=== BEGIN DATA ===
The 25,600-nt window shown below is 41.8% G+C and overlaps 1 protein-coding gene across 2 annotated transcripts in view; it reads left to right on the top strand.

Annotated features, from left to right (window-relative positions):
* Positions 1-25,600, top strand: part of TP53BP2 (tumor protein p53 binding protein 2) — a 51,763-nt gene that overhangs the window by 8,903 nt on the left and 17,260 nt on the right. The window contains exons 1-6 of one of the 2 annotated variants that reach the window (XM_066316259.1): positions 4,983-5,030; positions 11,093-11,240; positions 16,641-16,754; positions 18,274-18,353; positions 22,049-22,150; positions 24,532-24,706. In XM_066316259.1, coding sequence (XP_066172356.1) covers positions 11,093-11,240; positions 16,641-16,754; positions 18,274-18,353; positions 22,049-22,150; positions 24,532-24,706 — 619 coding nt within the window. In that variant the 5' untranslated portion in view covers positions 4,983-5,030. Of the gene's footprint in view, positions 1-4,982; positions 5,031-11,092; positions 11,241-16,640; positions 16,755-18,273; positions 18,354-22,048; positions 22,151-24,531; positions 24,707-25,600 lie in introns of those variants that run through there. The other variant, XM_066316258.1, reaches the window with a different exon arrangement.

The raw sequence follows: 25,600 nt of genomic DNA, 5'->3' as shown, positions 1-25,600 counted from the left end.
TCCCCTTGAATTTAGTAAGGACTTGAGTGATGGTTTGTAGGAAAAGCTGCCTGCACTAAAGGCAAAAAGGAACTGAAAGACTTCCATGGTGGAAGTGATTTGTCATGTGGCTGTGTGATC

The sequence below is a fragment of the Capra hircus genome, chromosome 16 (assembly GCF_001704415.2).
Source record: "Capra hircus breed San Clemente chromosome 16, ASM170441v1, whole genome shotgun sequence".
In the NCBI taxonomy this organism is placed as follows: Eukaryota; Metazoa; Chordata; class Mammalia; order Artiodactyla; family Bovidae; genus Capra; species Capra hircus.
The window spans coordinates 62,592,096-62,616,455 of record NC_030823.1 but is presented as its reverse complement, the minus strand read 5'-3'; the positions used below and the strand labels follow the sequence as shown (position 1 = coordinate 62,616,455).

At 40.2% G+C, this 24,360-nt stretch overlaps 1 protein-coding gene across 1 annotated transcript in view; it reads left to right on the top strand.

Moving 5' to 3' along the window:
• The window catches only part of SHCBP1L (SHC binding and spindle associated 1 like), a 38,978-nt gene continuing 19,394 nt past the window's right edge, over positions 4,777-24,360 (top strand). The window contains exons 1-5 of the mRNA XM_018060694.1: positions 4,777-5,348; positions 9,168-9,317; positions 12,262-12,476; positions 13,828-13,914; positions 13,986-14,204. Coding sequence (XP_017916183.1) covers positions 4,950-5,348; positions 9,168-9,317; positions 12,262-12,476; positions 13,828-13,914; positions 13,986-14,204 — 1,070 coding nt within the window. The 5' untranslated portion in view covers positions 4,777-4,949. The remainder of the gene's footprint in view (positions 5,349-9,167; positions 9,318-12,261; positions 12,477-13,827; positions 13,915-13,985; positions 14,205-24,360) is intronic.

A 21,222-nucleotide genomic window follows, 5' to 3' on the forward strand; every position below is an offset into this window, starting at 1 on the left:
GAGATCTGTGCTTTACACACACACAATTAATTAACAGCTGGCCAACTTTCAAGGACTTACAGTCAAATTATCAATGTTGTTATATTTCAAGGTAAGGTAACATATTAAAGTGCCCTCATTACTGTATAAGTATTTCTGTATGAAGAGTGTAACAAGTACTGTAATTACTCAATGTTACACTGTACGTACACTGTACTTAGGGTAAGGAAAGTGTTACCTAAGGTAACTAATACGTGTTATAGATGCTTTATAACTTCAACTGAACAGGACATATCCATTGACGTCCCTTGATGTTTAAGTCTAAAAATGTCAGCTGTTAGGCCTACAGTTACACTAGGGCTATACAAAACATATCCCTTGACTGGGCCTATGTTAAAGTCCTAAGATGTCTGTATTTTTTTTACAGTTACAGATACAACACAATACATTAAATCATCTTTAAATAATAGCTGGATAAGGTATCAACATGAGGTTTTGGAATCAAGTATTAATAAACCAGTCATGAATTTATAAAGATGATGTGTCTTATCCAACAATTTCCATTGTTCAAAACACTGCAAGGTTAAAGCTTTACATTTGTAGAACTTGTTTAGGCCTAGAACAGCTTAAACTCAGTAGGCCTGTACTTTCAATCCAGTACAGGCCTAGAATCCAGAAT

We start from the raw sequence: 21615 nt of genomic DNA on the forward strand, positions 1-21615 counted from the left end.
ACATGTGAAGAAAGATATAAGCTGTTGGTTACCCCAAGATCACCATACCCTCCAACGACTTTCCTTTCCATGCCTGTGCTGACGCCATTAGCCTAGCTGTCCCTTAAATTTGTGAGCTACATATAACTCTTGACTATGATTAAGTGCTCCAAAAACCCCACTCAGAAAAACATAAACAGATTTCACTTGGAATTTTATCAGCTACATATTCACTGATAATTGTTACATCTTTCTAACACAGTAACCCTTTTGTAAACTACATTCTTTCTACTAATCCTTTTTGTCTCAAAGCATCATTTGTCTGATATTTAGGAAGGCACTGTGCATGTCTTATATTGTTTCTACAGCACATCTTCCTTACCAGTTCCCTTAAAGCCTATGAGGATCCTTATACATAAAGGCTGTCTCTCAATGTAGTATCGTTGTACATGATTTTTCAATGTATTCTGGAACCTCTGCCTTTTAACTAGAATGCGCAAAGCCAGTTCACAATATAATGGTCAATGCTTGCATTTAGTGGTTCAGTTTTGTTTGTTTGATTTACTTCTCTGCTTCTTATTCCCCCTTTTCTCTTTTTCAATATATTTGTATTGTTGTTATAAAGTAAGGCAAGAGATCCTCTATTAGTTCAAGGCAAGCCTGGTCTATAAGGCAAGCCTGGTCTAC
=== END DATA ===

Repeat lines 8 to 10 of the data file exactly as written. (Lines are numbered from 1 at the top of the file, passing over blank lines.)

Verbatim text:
In the NCBI taxonomy this organism is placed as follows: Eukaryota; Metazoa; Chordata; class Mammalia; order Artiodactyla; family Bovidae; genus Capra; species Capra hircus.
The window spans coordinates 62,592,096-62,616,455 of record NC_030823.1 but is presented as its reverse complement, the minus strand read 5'-3'; the positions used below and the strand labels follow the sequence as shown (position 1 = coordinate 62,616,455).

At 40.2% G+C, this 24,360-nt stretch overlaps 1 protein-coding gene across 1 annotated transcript in view; it reads left to right on the top strand.